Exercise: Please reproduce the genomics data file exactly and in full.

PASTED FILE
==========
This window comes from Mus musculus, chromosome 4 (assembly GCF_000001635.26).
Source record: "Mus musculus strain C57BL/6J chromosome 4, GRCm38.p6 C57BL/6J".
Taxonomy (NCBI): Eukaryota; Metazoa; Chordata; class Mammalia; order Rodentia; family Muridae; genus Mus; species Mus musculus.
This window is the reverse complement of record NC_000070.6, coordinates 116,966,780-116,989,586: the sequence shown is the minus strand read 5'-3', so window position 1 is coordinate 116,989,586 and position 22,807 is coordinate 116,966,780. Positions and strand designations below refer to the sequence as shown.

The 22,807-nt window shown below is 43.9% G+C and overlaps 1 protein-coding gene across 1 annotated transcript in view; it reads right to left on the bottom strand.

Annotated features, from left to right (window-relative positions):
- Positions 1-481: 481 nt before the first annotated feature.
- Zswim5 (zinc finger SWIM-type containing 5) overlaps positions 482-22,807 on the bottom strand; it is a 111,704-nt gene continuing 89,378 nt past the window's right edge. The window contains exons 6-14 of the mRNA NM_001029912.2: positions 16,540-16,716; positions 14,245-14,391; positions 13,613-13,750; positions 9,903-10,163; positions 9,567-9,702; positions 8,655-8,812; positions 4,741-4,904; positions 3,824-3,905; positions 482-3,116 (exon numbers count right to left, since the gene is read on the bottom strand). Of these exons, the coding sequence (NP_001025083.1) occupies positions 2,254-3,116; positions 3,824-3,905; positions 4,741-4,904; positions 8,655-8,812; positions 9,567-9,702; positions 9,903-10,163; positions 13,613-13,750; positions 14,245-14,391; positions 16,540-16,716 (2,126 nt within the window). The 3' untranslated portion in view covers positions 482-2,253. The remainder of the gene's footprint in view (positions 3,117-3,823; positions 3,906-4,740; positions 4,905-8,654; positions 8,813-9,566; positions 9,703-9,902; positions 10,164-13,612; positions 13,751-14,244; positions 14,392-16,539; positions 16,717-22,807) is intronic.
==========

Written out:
This window comes from Mus musculus, chromosome 4 (assembly GCF_000001635.26).
Source record: "Mus musculus strain C57BL/6J chromosome 4, GRCm38.p6 C57BL/6J".
Taxonomy (NCBI): Eukaryota; Metazoa; Chordata; class Mammalia; order Rodentia; family Muridae; genus Mus; species Mus musculus.
This window is the reverse complement of record NC_000070.6, coordinates 116,966,780-116,989,586: the sequence shown is the minus strand read 5'-3', so window position 1 is coordinate 116,989,586 and position 22,807 is coordinate 116,966,780. Positions and strand designations below refer to the sequence as shown.

The 22,807-nt window shown below is 43.9% G+C and overlaps 1 protein-coding gene across 1 annotated transcript in view; it reads right to left on the bottom strand.

Annotated features, from left to right (window-relative positions):
- Positions 1-481: 481 nt before the first annotated feature.
- Zswim5 (zinc finger SWIM-type containing 5) overlaps positions 482-22,807 on the bottom strand; it is a 111,704-nt gene continuing 89,378 nt past the window's right edge. The window contains exons 6-14 of the mRNA NM_001029912.2: positions 16,540-16,716; positions 14,245-14,391; positions 13,613-13,750; positions 9,903-10,163; positions 9,567-9,702; positions 8,655-8,812; positions 4,741-4,904; positions 3,824-3,905; positions 482-3,116 (exon numbers count right to left, since the gene is read on the bottom strand). Of these exons, the coding sequence (NP_001025083.1) occupies positions 2,254-3,116; positions 3,824-3,905; positions 4,741-4,904; positions 8,655-8,812; positions 9,567-9,702; positions 9,903-10,163; positions 13,613-13,750; positions 14,245-14,391; positions 16,540-16,716 (2,126 nt within the window). The 3' untranslated portion in view covers positions 482-2,253. The remainder of the gene's footprint in view (positions 3,117-3,823; positions 3,906-4,740; positions 4,905-8,654; positions 8,813-9,566; positions 9,703-9,902; positions 10,164-13,612; positions 13,751-14,244; positions 14,392-16,539; positions 16,717-22,807) is intronic.